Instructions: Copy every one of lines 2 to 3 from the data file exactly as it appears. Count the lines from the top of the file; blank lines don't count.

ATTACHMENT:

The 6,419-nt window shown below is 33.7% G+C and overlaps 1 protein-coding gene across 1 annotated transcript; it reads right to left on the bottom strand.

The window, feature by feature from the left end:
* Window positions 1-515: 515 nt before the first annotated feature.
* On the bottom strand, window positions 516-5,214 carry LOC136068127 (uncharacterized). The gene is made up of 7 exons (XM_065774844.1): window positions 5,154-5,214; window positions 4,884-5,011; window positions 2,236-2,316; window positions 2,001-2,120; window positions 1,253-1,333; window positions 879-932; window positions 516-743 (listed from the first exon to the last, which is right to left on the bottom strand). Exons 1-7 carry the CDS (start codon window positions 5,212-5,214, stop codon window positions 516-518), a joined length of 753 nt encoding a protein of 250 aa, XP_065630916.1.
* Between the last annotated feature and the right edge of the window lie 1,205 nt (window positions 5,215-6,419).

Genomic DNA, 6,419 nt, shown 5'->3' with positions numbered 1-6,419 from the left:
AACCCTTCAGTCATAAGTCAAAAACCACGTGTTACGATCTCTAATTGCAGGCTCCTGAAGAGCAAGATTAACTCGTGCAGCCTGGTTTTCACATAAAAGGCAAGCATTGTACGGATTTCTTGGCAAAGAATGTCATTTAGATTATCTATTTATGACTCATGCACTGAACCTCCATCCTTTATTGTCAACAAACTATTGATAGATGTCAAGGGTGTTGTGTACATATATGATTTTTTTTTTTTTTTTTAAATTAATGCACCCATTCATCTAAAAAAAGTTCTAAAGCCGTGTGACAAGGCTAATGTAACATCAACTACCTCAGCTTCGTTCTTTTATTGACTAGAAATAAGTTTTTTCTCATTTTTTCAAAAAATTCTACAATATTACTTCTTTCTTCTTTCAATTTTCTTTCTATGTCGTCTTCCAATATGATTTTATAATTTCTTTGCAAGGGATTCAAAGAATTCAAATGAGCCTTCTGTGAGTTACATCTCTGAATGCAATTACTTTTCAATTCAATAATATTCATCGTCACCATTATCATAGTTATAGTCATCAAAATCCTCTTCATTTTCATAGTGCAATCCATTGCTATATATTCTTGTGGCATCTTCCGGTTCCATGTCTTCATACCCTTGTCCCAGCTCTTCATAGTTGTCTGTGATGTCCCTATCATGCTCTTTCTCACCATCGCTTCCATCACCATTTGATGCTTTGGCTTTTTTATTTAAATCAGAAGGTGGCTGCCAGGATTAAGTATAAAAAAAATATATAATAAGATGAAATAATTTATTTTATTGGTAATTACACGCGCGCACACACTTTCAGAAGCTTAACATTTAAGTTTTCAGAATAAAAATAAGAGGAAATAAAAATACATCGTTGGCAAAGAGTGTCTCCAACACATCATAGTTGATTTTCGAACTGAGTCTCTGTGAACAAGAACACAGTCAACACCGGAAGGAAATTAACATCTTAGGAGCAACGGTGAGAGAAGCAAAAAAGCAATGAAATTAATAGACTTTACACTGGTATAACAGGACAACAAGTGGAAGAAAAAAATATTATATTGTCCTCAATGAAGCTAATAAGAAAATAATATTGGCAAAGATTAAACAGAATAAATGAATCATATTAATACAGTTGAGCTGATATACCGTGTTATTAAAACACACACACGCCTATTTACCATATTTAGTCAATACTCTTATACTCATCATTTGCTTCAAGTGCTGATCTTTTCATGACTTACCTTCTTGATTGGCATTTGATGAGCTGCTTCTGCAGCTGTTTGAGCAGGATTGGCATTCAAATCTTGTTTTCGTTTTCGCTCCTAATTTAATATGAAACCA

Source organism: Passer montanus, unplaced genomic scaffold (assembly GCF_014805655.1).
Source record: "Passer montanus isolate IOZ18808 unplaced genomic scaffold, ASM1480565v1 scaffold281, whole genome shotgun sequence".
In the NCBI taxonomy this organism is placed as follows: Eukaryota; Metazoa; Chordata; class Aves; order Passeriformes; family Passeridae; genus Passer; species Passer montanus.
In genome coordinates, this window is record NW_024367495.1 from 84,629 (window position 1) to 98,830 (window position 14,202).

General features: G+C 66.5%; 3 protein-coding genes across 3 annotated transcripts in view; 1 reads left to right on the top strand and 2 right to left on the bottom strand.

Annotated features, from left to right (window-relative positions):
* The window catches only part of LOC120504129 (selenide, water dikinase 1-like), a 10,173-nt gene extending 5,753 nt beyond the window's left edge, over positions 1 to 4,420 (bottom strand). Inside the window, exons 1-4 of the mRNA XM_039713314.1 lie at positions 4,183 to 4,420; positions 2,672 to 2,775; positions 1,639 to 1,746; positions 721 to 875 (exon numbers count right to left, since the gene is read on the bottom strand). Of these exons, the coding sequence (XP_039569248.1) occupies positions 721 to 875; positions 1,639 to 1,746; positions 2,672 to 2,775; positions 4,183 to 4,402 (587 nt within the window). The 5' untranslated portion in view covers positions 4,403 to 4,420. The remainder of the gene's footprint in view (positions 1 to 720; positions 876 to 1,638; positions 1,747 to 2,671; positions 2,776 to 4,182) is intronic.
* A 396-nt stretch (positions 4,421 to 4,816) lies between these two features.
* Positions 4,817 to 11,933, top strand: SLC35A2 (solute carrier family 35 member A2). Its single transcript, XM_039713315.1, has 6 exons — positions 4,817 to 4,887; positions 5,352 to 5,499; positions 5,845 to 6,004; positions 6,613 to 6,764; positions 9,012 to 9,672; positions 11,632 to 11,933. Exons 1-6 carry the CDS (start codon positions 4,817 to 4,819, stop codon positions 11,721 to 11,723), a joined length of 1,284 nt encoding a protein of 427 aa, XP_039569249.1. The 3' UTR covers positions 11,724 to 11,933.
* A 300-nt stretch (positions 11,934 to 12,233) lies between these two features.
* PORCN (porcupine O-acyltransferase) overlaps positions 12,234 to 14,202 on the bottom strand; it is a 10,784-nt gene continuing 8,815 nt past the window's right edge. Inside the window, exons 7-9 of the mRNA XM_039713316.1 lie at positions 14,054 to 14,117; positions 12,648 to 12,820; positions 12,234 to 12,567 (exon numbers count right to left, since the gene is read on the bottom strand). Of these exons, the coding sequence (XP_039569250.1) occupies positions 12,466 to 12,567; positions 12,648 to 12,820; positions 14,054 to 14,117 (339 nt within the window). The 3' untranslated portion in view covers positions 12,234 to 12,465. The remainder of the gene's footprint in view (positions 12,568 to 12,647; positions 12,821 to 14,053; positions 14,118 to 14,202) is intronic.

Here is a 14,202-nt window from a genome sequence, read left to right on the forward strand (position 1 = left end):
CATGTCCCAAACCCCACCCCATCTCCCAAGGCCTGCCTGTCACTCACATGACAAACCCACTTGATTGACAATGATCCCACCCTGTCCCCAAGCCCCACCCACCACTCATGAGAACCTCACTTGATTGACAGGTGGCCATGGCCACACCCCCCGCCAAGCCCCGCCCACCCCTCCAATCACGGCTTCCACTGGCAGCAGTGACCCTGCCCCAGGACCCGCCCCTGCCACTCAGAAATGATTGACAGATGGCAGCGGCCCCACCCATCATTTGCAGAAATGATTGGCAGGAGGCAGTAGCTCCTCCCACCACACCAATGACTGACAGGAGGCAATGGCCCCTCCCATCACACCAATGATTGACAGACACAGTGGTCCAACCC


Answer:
The window, feature by feature from the left end:
* Window positions 1-515: 515 nt before the first annotated feature.